Global Agenda Council on Emerging Technologies 2012-2014

 

The challenge

New technology is arriving faster than ever and holds the promise of solving many of the world’s most pressing challenges, such as food and water security, energy sustainability and personalized medicine. In the past year alone, 3D printing has been used for medical purposes; lighter, cheaper and flexible electronics made from organic materials have found practical applications; and drugs that use nanotechnology and can be delivered at the molecular level have been developed in medical labs. Uninformed public opinion, outdated government and intergovernmental regulations, and inadequate existing funding models for research and development are the greatest challenges in effectively moving new technologies from the research lab to people’s lives.

What the Council is doing about it

To positively influence the public perception on emerging technologies, the Council publishes a list of 10 technologies that currently appear to hold the most promise for addressing global challenges. “The Top 10 Emerging Technologies for 2013” became the most popular blog post in the history of the World Economic Forum, attracting more than 40,000 readers within a week of its publication. It was picked up by mainstream media publications (The Washington Post, MIT Technology Review and El Mundo) and was popular on social media. The Council was also a major contributor to the Forum’s “New Energy Harnessing” project, which aims to identify new technologies that can efficiently harness and store energy. Finally, the Council has been putting effort into creating a Centre for Emerging Technology Intelligence under the auspices of neutral hub organizations in the Americas, Europe and Asia to produce a coherent, informed prospectus on the development and use of emerging technologies and their implications for society.

“In the past year alone, 3D printing has been used for medical purposes; lighter, cheaper and flexible electronics made from organic materials have found practical applications; and drugs that use nanotechnology and can be delivered at the molecular level have been developed in medical labs.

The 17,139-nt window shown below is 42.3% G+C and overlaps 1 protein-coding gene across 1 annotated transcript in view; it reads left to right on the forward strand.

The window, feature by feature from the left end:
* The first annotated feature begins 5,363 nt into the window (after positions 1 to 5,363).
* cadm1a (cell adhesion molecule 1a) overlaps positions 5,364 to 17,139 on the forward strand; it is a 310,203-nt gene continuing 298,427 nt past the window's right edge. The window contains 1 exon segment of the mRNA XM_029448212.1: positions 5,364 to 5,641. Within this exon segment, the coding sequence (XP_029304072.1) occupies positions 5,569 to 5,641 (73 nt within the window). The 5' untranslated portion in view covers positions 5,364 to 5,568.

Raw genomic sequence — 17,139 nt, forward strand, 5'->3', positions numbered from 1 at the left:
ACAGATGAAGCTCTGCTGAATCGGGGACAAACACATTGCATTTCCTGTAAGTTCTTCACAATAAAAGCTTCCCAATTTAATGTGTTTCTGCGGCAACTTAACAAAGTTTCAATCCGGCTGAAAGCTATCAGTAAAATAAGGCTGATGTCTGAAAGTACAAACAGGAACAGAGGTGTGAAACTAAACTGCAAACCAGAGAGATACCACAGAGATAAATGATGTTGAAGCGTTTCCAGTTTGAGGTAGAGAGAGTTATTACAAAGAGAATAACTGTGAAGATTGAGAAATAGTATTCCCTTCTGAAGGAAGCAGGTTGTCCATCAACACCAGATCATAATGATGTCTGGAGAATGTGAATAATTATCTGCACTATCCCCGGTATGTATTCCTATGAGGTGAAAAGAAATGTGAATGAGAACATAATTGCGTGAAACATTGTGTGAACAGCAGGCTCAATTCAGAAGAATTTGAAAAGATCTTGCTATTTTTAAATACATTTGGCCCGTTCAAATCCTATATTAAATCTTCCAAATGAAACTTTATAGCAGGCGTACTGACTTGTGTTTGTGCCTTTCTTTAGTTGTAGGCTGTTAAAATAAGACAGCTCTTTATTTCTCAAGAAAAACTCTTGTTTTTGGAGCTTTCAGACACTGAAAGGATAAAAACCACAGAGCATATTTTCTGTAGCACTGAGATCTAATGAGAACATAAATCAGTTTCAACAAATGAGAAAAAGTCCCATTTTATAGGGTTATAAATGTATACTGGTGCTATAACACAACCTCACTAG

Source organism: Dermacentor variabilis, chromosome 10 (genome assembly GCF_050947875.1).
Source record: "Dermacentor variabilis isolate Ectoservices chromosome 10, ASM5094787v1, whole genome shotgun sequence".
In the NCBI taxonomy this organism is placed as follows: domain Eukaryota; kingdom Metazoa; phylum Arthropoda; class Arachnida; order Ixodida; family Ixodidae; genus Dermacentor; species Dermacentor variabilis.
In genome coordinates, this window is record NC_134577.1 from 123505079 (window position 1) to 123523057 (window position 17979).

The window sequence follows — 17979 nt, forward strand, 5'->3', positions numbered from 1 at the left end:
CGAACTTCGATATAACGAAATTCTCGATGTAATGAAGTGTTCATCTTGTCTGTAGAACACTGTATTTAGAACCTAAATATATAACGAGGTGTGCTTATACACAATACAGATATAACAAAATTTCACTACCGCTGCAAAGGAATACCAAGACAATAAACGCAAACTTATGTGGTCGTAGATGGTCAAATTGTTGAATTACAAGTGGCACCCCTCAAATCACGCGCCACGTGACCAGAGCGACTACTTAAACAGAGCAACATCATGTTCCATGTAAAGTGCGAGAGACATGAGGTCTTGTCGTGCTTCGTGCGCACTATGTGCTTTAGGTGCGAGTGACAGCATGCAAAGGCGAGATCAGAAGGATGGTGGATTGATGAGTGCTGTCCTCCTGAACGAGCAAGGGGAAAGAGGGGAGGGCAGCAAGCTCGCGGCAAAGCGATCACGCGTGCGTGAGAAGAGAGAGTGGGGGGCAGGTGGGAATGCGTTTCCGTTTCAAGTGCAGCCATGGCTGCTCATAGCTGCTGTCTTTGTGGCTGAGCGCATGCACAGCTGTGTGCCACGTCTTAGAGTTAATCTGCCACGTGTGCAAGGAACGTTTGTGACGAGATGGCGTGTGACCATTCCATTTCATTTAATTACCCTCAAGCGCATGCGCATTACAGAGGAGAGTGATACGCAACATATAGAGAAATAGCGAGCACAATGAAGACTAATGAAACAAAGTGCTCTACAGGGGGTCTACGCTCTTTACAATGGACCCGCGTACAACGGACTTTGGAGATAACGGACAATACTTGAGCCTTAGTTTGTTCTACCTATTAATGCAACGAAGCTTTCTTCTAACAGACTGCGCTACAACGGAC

For the remainder of this term, the Council will aim to:

  • Raise awareness on the promise of certain technologies in order to highlight the importance of dealing with the challenges
  • Better inform regulators and business leaders about what must be done to overcome the challenges
  • Identify and advocate for new funding models that will enable technological innovation to address the world’s most pressing challenges, such as the mitigation of and adaptation to climate change and water/food/energy scarcity

To get involved please contact

Council Manager: Rigas Hadzilacos, Associate, Research Analyst, Global Agenda Councils, rigas.hadzilacos@weforum.org 
Forum Lead: Andrew Hagan, Director, Head, Chemicals Industry, andrew.hagan@weforum.org 

What we're working on:

"Energy, Transport & the Environment", Sir David King, Oliver Inderwildi

"The Atlas of Ideas: How Asian innovation can benefit us all", James Wilsdon, C. Leadbeater Demos

“Biotemplated Synthesis of Perovskite Nanomaterials for Solar Energy Conversion”, Angela Belcher, Nurxat Nuraje, Xiangnan Dang, Jifa Qi, Mark A. Allen, Yu Lei

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